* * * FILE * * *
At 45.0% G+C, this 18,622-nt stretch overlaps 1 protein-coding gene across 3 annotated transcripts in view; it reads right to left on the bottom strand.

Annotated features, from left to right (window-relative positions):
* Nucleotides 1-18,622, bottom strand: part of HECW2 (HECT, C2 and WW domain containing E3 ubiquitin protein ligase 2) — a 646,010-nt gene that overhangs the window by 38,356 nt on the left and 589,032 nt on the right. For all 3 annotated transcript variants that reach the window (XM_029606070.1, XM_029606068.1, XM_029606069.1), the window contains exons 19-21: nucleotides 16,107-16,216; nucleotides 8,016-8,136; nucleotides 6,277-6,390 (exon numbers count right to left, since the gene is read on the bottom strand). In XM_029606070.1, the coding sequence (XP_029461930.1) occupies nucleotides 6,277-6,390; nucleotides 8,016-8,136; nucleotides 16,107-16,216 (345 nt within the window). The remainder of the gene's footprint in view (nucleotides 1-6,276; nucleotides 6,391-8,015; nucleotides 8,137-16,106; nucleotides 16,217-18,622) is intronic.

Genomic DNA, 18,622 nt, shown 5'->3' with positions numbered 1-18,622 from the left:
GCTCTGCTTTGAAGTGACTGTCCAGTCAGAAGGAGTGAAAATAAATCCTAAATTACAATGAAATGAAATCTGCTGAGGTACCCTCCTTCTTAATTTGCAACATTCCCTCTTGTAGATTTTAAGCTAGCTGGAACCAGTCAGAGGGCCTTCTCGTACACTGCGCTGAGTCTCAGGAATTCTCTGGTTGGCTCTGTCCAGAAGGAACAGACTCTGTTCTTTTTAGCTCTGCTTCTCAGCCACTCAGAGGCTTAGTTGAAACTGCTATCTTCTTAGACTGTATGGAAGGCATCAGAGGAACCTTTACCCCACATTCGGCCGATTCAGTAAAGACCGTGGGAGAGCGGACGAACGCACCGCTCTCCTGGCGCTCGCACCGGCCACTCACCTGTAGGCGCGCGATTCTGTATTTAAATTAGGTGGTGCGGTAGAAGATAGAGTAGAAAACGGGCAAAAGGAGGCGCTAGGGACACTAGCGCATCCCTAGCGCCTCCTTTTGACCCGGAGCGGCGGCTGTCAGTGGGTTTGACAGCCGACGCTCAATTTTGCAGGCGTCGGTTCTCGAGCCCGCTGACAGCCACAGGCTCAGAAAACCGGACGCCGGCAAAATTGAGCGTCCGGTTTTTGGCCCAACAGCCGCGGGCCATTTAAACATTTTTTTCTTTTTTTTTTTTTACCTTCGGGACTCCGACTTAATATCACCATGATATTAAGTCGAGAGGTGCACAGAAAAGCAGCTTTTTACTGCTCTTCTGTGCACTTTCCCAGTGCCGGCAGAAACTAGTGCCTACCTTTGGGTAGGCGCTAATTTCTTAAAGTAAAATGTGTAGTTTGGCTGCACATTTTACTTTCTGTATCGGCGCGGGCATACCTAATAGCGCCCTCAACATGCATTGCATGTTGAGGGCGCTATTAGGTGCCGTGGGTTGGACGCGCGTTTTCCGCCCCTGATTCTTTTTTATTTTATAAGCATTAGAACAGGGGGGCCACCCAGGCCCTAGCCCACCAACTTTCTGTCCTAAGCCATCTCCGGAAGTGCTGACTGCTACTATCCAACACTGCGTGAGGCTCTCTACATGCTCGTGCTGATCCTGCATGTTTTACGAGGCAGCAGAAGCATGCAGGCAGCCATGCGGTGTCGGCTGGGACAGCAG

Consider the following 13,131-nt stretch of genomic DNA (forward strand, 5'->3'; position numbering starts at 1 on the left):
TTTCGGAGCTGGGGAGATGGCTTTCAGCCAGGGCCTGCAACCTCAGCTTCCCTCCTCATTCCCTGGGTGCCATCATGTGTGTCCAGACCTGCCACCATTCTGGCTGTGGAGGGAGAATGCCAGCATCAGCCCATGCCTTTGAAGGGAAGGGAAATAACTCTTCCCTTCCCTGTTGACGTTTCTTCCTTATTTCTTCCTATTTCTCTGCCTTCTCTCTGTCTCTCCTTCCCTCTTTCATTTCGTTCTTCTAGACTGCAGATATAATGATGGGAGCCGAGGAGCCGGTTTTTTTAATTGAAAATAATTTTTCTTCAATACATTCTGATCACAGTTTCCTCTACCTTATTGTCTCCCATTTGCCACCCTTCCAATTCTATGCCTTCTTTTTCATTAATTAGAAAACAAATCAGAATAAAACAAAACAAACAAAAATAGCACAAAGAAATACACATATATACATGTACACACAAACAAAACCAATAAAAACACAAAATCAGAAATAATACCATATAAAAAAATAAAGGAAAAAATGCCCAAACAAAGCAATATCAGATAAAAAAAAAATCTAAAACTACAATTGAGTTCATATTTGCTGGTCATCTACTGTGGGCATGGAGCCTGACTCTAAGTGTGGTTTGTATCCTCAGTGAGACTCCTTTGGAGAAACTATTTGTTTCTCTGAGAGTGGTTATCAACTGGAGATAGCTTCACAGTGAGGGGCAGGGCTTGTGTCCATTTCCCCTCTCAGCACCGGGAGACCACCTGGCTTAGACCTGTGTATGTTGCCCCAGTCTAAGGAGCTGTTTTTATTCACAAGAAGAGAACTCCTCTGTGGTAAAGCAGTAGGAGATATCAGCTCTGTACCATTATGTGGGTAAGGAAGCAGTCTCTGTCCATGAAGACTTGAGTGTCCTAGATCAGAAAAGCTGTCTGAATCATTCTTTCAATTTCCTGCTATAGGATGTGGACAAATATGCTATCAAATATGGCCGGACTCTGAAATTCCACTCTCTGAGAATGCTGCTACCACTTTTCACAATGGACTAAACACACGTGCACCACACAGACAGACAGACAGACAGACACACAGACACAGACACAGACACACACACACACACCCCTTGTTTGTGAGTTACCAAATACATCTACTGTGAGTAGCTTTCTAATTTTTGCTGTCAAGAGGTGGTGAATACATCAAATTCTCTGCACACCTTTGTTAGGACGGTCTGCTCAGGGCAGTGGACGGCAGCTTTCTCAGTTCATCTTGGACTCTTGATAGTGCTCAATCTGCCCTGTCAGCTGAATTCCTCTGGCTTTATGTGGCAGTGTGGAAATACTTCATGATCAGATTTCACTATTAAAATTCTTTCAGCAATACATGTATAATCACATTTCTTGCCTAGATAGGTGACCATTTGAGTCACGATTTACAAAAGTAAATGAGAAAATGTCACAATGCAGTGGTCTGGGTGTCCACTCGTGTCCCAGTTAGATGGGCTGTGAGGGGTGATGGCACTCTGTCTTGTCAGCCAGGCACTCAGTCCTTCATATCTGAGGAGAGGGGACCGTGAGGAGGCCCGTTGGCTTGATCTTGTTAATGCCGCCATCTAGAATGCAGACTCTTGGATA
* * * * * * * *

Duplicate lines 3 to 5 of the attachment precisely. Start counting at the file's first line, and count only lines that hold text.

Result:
* Nucleotides 1-18,622, bottom strand: part of HECW2 (HECT, C2 and WW domain containing E3 ubiquitin protein ligase 2) — a 646,010-nt gene that overhangs the window by 38,356 nt on the left and 589,032 nt on the right. For all 3 annotated transcript variants that reach the window (XM_029606070.1, XM_029606068.1, XM_029606069.1), the window contains exons 19-21: nucleotides 16,107-16,216; nucleotides 8,016-8,136; nucleotides 6,277-6,390 (exon numbers count right to left, since the gene is read on the bottom strand). In XM_029606070.1, the coding sequence (XP_029461930.1) occupies nucleotides 6,277-6,390; nucleotides 8,016-8,136; nucleotides 16,107-16,216 (345 nt within the window). The remainder of the gene's footprint in view (nucleotides 1-6,276; nucleotides 6,391-8,015; nucleotides 8,137-16,106; nucleotides 16,217-18,622) is intronic.

Genomic DNA, 18,622 nt, shown 5'->3' with positions numbered 1-18,622 from the left:
GCTCTGCTTTGAAGTGACTGTCCAGTCAGAAGGAGTGAAAATAAATCCTAAATTACAATGAAATGAAATCTGCTGAGGTACCCTCCTTCTTAATTTGCAACATTCCCTCTTGTAGATTTTAAGCTAGCTGGAACCAGTCAGAGGGCCTTCTCGTACACTGCGCTGAGTCTCAGGAATTCTCTGGTTGGCTCTGTCCAGAAGGAACAGACTCTGTTCTTTTTAGCTCTGCTTCTCAGCCACTCAGAGGCTTAGTTGAAACTGCTATCTTCTTAGACTGTATGGAAGGCATCAGAGGAACCTTTACCCCACATTCGGCCGATTCAGTAAAGACCGTGGGAGAGCGGACGAACGCACCGCTCTCCTGGCGCTCGCACCGGCCACTCACCTGTAGGCGCGCGATTCTGTATTTAAATTAGGTGGTGCGGTAGAAGATAGAGTAGAAAACGGGCAAAAGGAGGCGCTAGGGACACTAGCGCATCCCTAGCGCCTCCTTTTGACCCGGAGCGGCGGCTGTCAGTGGGTTTGACAGCCGACGCTCAATTTTGCAGGCGTCGGTTCTCGAGCCCGCTGACAGCCACAGGCTCAGAAAACCGGACGCCGGCAAAATTGAGCGTCCGGTTTTTGGCCCAACAGCCGCGGGCCATTTAAACATTTTTTTCTTTTTTTTTTTTTACCTTCGGGACTCCGACTTAATATCACCATGATATTAAGTCGAGAGGTGCACAGAAAAGCAGCTTTTTACTGCTCTTCTGTGCACTTTCCCAGTGCCGGCAGAAACTAGTGCCTACCTTTGGGTAGGCGCTAATTTCTTAAAGTAAAATGTGTAGTTTGGCTGCACATTTTACTTTCTGTATCGGCGCGGGCATACCTAATAGCGCCCTCAACATGCATTGCATGTTGAGGGCGCTATTAGGTGCCGTGGGTTGGACGCGCGTTTTCCGCCCCTGATTCTTTTTTATTTTATAAGCATTAGAACAGGGGGGCCACCCAGGCCCTAGCCCACCAACTTTCTGTCCTAAGCCATCTCCGGAAGTGCTGACTGCTACTATCCAACACTGCGTGAGGCTCTCTACATGCTCGTGCTGATCCTGCATGTTTTACGAGGCAGCAGAAGCATGCAGGCAGCCATGCGGTGTCGGCTGGGACAGCAG